Many Filters

I know that there certain plastics or glass that can filter out particular colors. The computer glasses I just ordered filter out a blue tint so I can see clearer and later on sleep better. That made me wonder about other filters that we might be wearing, and I think there are a bunch of them. I believe that the filters we use to cover our eyes and our minds help determine which opinions and “facts” we will accept and what we will reject. “Wait, Chuck, there can be only one set of facts.” Are there? Mark Twain would say, attributing the quote to Benjamin Disraeli, that there are three kinds of lies – lies, damned lies, and statistics. Statistics can be used to manipulate numbers one way or the other. So some of the numbers that are lifted up are facts that some may accept and others reject.

Filters come from a variety of places – our homes, families, and hometowns. Our education, including religious and spiritual involvement helps form them. Personal experiences play a big part. Our vocations and occupations have instrumental affects in forging our filters as well. But since our life journeys are all different, so are our filters.

Starting with the premise that we all have personal filters, it would seem that each of us, I’m included in this, have designed our own personal filter that is used in our political understandings and interpretations. Some cannot see red while blue vanishes for others. It affects the way we look at media of all sorts and social media in particular. It affects the way we perceive social and cultural issues. And it also affects the way we view religions and religious documents. Some things we see and accept. Others we reject. And it is all, maybe not all but largely a matter of the filters that we have chosen, and or the filters that those around us have taught us to wear.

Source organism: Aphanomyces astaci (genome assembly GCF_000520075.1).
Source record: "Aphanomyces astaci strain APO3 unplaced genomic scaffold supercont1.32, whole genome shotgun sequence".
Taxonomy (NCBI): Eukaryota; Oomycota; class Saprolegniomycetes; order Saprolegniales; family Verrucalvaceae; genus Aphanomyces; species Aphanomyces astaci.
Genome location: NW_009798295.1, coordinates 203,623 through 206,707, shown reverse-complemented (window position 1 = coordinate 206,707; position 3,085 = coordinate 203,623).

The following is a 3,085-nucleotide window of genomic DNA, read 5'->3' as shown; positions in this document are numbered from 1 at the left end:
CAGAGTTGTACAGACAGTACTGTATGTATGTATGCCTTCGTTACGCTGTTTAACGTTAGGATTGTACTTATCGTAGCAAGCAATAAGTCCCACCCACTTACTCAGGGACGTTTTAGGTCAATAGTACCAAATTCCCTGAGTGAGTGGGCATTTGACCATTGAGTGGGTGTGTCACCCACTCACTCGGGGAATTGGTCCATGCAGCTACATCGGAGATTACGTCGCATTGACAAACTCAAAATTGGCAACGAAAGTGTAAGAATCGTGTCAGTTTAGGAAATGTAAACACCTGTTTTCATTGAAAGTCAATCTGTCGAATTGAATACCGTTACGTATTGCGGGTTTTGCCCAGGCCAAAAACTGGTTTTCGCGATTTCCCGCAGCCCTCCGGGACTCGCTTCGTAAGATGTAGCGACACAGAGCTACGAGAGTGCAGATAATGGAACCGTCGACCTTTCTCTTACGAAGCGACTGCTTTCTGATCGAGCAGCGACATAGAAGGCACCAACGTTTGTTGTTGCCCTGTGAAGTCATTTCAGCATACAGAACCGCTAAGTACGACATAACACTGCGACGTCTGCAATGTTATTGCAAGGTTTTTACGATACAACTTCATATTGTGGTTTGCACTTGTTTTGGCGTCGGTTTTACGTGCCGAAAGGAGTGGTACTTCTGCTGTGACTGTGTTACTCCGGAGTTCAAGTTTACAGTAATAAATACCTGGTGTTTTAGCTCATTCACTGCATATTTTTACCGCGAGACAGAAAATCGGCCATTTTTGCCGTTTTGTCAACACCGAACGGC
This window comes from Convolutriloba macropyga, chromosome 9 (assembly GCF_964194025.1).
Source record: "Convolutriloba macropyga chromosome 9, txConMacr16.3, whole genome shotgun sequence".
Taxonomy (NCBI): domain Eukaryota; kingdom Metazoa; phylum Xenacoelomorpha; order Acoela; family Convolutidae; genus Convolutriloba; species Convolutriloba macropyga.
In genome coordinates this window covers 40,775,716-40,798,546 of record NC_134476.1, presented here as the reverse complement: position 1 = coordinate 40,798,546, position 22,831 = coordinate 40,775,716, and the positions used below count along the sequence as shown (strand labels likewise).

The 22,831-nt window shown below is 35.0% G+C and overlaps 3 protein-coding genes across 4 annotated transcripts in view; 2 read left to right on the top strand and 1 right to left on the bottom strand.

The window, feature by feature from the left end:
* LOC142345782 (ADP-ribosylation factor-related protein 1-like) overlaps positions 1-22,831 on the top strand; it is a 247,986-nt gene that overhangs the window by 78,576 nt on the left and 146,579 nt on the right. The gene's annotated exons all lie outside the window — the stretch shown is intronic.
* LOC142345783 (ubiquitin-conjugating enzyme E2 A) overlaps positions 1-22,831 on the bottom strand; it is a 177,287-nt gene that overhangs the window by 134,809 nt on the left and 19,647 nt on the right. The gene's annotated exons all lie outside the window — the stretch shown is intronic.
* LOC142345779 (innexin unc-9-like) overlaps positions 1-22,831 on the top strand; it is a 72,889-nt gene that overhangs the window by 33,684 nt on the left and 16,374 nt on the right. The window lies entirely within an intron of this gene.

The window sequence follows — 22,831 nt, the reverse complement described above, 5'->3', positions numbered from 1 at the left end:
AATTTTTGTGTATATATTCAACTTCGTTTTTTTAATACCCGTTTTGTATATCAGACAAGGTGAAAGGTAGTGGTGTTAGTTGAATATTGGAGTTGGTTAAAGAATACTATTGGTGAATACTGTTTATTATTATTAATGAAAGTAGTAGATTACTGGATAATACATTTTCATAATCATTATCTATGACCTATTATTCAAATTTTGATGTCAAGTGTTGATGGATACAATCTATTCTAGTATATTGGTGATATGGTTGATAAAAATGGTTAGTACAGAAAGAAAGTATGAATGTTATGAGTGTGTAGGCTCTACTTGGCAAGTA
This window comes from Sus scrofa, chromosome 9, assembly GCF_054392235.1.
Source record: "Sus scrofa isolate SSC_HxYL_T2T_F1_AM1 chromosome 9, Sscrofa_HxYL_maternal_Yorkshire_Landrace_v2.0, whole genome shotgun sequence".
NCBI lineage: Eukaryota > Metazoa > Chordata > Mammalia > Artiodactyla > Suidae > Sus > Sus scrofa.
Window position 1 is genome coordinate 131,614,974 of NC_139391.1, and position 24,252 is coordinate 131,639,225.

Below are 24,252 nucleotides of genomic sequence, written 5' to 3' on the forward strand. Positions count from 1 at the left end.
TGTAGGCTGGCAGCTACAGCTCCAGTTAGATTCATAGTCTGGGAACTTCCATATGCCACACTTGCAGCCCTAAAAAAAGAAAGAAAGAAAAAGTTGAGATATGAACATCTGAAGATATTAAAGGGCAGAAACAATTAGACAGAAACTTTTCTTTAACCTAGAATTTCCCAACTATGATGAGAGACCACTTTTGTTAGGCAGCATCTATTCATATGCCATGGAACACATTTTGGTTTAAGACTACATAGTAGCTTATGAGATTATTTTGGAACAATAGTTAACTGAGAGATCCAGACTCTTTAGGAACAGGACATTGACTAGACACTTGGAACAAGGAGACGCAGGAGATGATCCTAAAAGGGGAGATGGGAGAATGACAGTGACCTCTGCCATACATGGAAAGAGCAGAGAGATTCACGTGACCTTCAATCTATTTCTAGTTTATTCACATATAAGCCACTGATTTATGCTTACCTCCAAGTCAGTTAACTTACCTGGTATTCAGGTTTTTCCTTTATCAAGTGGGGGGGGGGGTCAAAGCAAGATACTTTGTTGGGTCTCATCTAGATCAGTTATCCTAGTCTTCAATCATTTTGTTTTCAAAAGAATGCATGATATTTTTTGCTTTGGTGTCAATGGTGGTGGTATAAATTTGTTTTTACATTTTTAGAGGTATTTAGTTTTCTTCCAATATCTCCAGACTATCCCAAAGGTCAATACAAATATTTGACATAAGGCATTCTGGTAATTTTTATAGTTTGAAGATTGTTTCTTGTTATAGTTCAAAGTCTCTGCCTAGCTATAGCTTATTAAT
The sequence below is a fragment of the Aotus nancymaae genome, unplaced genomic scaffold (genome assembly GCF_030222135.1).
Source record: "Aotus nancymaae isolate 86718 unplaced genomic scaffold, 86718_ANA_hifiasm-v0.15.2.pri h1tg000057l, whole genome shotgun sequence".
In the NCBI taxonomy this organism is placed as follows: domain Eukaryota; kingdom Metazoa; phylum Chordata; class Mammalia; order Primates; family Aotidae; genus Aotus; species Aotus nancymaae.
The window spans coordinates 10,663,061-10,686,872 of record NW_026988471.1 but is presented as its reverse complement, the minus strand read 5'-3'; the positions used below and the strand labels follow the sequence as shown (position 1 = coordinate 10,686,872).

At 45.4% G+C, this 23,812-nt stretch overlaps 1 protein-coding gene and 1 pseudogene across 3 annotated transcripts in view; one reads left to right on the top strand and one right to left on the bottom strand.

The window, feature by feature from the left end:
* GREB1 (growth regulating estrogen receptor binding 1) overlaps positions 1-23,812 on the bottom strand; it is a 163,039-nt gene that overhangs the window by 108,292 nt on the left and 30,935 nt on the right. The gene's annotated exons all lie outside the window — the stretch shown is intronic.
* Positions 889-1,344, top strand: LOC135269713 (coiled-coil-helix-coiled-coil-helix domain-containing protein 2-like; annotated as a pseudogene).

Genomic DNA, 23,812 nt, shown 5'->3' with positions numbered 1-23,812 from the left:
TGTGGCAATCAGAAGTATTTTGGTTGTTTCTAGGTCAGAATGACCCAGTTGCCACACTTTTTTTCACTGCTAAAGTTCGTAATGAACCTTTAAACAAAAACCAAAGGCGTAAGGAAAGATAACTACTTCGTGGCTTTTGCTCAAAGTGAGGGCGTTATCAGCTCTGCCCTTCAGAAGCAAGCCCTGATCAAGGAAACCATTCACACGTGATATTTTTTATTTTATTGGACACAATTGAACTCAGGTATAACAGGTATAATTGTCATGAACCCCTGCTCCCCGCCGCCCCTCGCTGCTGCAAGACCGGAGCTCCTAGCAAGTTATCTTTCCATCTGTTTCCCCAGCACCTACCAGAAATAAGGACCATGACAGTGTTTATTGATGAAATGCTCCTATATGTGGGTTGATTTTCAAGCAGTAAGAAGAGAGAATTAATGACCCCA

I believe this is important because we will hear or read something that might have been valid for the author but is way out of left field for us. We cannot understand where they are coming from. When the reality is that they are simply wearing a different filter. And that is probably neither good, bad, or indifferent. But in order to effectively communicate with one another, we have to recognize our own filter, and understand that others are wearing filters that had been forged quite differently. Otherwise we can easily fall into the trap that everyone has to see the world through our personal filter, and that is just not possible. It leads to anger, hostility, and maybe leads to violence, verbal or physical, when the basis of the disagreement is that you are not wearing my filter. Why can’t you just see things the way I do.

So I put this out for everyone’s consideration. And I hope you see that the real beauty of this is that if you disagree with any of this, I can just blame it on the belief that you are wearing a different filter than I am. And I guess, that’s okay.

Charles Sprenkle – Lead Pastor at Asbury United Methodist Church – OM Contributor

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